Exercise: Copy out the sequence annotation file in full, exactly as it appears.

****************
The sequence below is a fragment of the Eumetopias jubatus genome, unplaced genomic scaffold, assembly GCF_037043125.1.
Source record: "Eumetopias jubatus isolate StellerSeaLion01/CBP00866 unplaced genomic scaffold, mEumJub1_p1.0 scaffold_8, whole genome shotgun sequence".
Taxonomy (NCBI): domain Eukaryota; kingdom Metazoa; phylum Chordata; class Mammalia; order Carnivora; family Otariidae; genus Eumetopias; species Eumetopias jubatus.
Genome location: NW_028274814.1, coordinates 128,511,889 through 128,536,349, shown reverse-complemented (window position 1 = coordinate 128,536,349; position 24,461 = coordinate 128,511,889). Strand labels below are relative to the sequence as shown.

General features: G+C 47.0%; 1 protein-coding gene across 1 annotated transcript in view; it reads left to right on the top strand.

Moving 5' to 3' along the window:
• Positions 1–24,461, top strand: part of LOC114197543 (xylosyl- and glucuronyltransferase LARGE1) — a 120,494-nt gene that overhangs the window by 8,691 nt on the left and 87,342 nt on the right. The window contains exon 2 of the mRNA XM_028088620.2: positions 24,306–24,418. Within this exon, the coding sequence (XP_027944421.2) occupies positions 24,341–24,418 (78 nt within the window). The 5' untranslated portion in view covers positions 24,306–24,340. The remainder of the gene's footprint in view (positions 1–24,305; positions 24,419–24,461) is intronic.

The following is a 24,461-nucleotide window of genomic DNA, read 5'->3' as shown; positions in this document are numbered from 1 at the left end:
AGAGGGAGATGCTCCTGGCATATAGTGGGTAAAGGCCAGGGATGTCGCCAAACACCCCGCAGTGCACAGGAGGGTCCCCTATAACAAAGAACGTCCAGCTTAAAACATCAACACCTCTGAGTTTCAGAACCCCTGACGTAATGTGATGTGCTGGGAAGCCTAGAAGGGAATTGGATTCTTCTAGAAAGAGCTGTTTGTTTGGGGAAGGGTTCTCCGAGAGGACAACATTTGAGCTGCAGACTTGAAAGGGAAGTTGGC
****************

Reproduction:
The sequence below is a fragment of the Eumetopias jubatus genome, unplaced genomic scaffold, assembly GCF_037043125.1.
Source record: "Eumetopias jubatus isolate StellerSeaLion01/CBP00866 unplaced genomic scaffold, mEumJub1_p1.0 scaffold_8, whole genome shotgun sequence".
Taxonomy (NCBI): domain Eukaryota; kingdom Metazoa; phylum Chordata; class Mammalia; order Carnivora; family Otariidae; genus Eumetopias; species Eumetopias jubatus.
Genome location: NW_028274814.1, coordinates 128,511,889 through 128,536,349, shown reverse-complemented (window position 1 = coordinate 128,536,349; position 24,461 = coordinate 128,511,889). Strand labels below are relative to the sequence as shown.

General features: G+C 47.0%; 1 protein-coding gene across 1 annotated transcript in view; it reads left to right on the top strand.

Moving 5' to 3' along the window:
• Positions 1–24,461, top strand: part of LOC114197543 (xylosyl- and glucuronyltransferase LARGE1) — a 120,494-nt gene that overhangs the window by 8,691 nt on the left and 87,342 nt on the right. The window contains exon 2 of the mRNA XM_028088620.2: positions 24,306–24,418. Within this exon, the coding sequence (XP_027944421.2) occupies positions 24,341–24,418 (78 nt within the window). The 5' untranslated portion in view covers positions 24,306–24,340. The remainder of the gene's footprint in view (positions 1–24,305; positions 24,419–24,461) is intronic.

The following is a 24,461-nucleotide window of genomic DNA, read 5'->3' as shown; positions in this document are numbered from 1 at the left end:
AGAGGGAGATGCTCCTGGCATATAGTGGGTAAAGGCCAGGGATGTCGCCAAACACCCCGCAGTGCACAGGAGGGTCCCCTATAACAAAGAACGTCCAGCTTAAAACATCAACACCTCTGAGTTTCAGAACCCCTGACGTAATGTGATGTGCTGGGAAGCCTAGAAGGGAATTGGATTCTTCTAGAAAGAGCTGTTTGTTTGGGGAAGGGTTCTCCGAGAGGACAACATTTGAGCTGCAGACTTGAAAGGGAAGTTGGC